A 3-yr-olds take on pronouns

“Give it back. It’s Yours.” Samantha J. Carroll discovers that teaching her three year old to speak correctly is not as easy as it sounds.

Just after our daughter turned three, she came down with a troubling affliction: pronoun reversal. Yes, it’s a thing.

Who would have thought studying linguistics at university more than a decade ago would come back to haunt me as a mother. I know, I know, most people (including my partner) would sooner have root canal than let someone talk to them about grammar, but bear with me.

Pronoun reversal can happen as toddlers begin to use pronouns for the first time. In my daughter Lexie’s case, instead of referring to herself with ‘I/me/my/mine’, she used ‘you/your/yours’. Like the time she rediscovered the toy fire engine she’d left on the couch the previous night:
Lexie: “It’s your fire engine!”
Mummy: “No, you mean, ‘It’s my fire engine’.”
Lexie, hands on hips: “No share!”
Epic fail – both in attempting to correct Lexie’s erroneous pronoun use and getting her to embrace the joyous world of sharing.

The problem, of course, is personal pronouns shift according to the person using them. It’s not something toddlers get straight away. When I talked to Lexie, she’d hear the second-person pronoun ‘you’ all the time – “You need to stop chasing the cat”, “No, you can’t eat lollies for breakfast” – so how was she supposed to know when to switch to the first-person pronouns ‘me’, ‘my’ and ‘mine’ when referring to herself? If I demonstrated the right thing for her to say – like in the fire engine scenario – it came out as the wrong thing for me to say.

The silly thing is, I knew correcting Lexie’s speech wouldn’t help her get it right, but I just couldn’t help myself. I kept falling into the same trap of correcting her, even though it went nowhere. No amount of insisting it’s ‘grew’ not ‘growed’ will get kids to change their ways, because explicit correction doesn’t help them learn language. Linguists don’t even call what kids do language learning: they call it language acquisition. It would be too huge a task to memorise the vast amount of information required to speak as well as understand your first language. Instead, kids absorb all these rules by immersion in and exposure to language, and by using it interactively.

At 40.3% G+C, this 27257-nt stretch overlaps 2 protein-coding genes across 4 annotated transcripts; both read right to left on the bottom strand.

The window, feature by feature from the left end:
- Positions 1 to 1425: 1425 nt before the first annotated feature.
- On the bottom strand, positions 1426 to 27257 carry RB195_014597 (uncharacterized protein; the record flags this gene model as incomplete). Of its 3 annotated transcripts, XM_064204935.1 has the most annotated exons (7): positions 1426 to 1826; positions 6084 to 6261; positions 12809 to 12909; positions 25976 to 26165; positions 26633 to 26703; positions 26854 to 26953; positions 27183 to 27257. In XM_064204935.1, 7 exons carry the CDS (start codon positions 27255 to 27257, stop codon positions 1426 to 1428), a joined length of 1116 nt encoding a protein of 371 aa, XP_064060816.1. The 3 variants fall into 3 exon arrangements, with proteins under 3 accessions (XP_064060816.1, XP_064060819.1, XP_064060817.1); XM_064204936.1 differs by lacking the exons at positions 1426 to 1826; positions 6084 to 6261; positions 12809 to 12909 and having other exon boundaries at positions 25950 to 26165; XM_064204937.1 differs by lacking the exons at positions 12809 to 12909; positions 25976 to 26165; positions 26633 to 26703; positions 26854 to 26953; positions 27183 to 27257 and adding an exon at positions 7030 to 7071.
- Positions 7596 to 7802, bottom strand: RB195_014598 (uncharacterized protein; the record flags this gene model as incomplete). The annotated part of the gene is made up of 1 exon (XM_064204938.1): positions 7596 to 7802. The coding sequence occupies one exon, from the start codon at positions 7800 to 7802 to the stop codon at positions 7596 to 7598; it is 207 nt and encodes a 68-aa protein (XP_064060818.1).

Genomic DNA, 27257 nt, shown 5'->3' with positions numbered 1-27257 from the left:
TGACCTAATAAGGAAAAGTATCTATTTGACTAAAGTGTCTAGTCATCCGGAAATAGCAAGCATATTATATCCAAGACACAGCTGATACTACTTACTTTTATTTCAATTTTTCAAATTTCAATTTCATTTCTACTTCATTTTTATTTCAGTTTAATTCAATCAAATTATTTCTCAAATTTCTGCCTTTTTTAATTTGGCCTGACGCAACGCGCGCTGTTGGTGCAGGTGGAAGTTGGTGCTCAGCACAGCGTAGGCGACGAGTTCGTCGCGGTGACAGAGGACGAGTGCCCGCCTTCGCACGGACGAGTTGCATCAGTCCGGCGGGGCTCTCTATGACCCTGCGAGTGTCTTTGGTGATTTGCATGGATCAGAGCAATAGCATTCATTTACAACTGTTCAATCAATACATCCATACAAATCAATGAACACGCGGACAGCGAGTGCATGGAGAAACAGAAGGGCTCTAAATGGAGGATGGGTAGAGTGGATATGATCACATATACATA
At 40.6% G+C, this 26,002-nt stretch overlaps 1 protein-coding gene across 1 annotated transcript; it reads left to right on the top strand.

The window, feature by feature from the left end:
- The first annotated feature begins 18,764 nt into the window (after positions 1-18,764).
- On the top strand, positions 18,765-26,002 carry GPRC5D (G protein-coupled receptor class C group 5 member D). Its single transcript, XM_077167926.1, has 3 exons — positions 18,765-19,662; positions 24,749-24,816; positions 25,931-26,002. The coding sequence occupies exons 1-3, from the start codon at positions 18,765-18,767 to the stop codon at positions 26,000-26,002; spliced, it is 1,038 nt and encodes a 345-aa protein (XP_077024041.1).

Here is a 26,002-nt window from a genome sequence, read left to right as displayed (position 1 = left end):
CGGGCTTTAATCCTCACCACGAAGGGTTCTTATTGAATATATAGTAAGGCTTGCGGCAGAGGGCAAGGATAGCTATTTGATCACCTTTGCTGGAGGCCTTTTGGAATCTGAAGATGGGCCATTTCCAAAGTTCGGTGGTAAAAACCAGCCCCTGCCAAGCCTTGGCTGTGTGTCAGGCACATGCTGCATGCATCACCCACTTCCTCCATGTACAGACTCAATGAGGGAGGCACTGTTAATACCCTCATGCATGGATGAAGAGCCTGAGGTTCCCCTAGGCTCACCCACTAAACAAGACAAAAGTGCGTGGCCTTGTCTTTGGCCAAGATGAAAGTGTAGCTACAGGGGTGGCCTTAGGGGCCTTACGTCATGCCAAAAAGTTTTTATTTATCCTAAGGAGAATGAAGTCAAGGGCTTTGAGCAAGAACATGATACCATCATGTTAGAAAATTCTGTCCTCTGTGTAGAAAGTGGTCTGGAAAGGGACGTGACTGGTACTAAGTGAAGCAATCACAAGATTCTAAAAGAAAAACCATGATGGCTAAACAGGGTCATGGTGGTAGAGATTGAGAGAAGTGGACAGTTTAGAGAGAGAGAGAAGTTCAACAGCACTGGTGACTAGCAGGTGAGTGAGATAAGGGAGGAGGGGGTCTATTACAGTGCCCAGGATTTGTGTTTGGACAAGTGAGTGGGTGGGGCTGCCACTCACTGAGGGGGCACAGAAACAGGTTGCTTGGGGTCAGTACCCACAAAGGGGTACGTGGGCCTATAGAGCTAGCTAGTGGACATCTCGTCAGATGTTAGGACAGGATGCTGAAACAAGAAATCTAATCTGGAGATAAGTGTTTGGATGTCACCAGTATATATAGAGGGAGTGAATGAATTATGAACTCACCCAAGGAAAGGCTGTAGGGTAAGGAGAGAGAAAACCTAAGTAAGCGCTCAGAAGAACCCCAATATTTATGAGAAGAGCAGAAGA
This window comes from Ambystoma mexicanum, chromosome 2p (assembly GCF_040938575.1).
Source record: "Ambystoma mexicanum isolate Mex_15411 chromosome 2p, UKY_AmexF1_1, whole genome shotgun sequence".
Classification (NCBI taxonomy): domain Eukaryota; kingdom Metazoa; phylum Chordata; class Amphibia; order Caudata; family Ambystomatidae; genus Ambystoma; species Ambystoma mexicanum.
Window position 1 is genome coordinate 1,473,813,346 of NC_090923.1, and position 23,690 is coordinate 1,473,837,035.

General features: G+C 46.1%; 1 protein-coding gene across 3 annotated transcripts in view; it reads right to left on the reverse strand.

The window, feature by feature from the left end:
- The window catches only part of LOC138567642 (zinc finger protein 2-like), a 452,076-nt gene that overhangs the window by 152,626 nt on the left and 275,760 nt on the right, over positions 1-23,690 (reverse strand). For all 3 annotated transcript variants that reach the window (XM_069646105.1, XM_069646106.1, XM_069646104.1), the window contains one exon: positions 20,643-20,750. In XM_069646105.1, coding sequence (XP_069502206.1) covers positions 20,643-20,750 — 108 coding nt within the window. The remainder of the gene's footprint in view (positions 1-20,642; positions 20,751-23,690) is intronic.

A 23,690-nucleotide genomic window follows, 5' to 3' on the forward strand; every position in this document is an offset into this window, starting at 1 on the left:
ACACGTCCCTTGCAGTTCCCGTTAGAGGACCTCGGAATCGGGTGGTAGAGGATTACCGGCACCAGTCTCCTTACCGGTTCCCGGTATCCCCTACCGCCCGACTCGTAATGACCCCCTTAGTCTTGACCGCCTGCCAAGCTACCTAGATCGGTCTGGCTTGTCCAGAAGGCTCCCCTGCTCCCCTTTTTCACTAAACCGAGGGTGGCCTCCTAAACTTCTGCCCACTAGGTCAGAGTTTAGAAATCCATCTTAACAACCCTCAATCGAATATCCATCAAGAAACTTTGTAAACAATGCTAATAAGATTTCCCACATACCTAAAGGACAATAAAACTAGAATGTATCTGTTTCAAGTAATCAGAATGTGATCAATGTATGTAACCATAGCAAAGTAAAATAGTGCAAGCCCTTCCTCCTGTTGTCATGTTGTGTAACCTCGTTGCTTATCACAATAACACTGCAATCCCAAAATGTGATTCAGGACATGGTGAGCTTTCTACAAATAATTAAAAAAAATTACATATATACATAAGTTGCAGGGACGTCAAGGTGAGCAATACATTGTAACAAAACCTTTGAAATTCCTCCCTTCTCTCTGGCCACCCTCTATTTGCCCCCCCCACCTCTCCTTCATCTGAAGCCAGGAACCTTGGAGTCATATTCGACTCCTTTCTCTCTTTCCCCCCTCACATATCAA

It’s the assimilation of the complex grammatical rules that allows someone as young as three to produce a unique statement – one that has never been uttered by anyone ever before – that her parents can still make sense of!

There’s another reason I needed to chill out when Lexie made mistakes. It’s the same reason second-language teachers tell students to “murder the language” they’re trying to learn. As adult language learners, we hesitate to say something imperfectly in case we sound foolish, and it’s this fear of making mistakes that slow our acquisition of the language we’re trying to learn.
Little kids couldn’t care less about making mistakes – they just want to communicate, however crude
their expression. This makes them the ideal language students.

If anyone learned a lesson here, it was me. I needed to let Lexie continue to make her own mistakes without intervention from Mummy. That is, without the wrong sort of intervention. It’s a question of modelling versus correcting and it applies to all aspects of language acquisition, not just errant pronouns. When faced with Lexie’s inventive pronunciation, reformed Mummy might tackle it in the following way:
Lexie: “Mummy, look at the ephelants and buzzybyes!”
Mummy: “Yes! Aren’t there a lot of elephants and butterflies?”

I’m encouraging turn-taking, which rewards Lexie’s attempts at communication, while also showing how she might say the same thing in a different way. I might be modelling the correct pronunciation, but not at the expense of conversational flow.

Fast-forward a few months, and Lexie’s pronoun reversal is a thing of the past. These glitches are invariably just a temporary phase, a stumbling block on the road to first language acquisition. Sharing, on the other hand, that’s still a work in progress.